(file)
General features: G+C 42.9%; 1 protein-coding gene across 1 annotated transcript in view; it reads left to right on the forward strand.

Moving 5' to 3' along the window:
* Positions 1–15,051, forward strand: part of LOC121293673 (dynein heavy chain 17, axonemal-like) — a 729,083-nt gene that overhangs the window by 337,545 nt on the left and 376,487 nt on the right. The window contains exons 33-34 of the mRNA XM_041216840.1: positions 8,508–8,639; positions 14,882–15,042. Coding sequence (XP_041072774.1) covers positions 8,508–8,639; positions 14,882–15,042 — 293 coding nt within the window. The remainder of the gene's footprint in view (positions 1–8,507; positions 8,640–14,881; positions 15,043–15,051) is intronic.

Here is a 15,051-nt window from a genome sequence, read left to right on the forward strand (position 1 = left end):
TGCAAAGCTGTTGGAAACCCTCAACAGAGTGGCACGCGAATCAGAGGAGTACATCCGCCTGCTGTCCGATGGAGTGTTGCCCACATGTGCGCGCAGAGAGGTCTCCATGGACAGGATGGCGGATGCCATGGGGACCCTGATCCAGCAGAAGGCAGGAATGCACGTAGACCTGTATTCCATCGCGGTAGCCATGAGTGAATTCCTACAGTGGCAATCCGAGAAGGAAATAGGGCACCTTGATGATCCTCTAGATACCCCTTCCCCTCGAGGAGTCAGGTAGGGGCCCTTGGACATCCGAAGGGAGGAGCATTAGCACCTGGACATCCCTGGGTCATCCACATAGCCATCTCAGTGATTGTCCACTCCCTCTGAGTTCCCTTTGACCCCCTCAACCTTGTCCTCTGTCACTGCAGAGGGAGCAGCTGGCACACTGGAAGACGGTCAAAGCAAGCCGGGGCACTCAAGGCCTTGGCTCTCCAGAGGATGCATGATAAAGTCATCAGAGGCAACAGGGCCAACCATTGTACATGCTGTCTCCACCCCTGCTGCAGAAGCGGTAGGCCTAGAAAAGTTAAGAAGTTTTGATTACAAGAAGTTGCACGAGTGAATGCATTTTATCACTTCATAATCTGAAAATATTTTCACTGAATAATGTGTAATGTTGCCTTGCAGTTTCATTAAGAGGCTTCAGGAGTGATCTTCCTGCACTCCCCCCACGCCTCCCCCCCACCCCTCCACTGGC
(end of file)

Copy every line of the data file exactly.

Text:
General features: G+C 42.9%; 1 protein-coding gene across 1 annotated transcript in view; it reads left to right on the forward strand.

Moving 5' to 3' along the window:
* Positions 1–15,051, forward strand: part of LOC121293673 (dynein heavy chain 17, axonemal-like) — a 729,083-nt gene that overhangs the window by 337,545 nt on the left and 376,487 nt on the right. The window contains exons 33-34 of the mRNA XM_041216840.1: positions 8,508–8,639; positions 14,882–15,042. Coding sequence (XP_041072774.1) covers positions 8,508–8,639; positions 14,882–15,042 — 293 coding nt within the window. The remainder of the gene's footprint in view (positions 1–8,507; positions 8,640–14,881; positions 15,043–15,051) is intronic.

Here is a 15,051-nt window from a genome sequence, read left to right on the forward strand (position 1 = left end):
TGCAAAGCTGTTGGAAACCCTCAACAGAGTGGCACGCGAATCAGAGGAGTACATCCGCCTGCTGTCCGATGGAGTGTTGCCCACATGTGCGCGCAGAGAGGTCTCCATGGACAGGATGGCGGATGCCATGGGGACCCTGATCCAGCAGAAGGCAGGAATGCACGTAGACCTGTATTCCATCGCGGTAGCCATGAGTGAATTCCTACAGTGGCAATCCGAGAAGGAAATAGGGCACCTTGATGATCCTCTAGATACCCCTTCCCCTCGAGGAGTCAGGTAGGGGCCCTTGGACATCCGAAGGGAGGAGCATTAGCACCTGGACATCCCTGGGTCATCCACATAGCCATCTCAGTGATTGTCCACTCCCTCTGAGTTCCCTTTGACCCCCTCAACCTTGTCCTCTGTCACTGCAGAGGGAGCAGCTGGCACACTGGAAGACGGTCAAAGCAAGCCGGGGCACTCAAGGCCTTGGCTCTCCAGAGGATGCATGATAAAGTCATCAGAGGCAACAGGGCCAACCATTGTACATGCTGTCTCCACCCCTGCTGCAGAAGCGGTAGGCCTAGAAAAGTTAAGAAGTTTTGATTACAAGAAGTTGCACGAGTGAATGCATTTTATCACTTCATAATCTGAAAATATTTTCACTGAATAATGTGTAATGTTGCCTTGCAGTTTCATTAAGAGGCTTCAGGAGTGATCTTCCTGCACTCCCCCCACGCCTCCCCCCCACCCCTCCACTGGC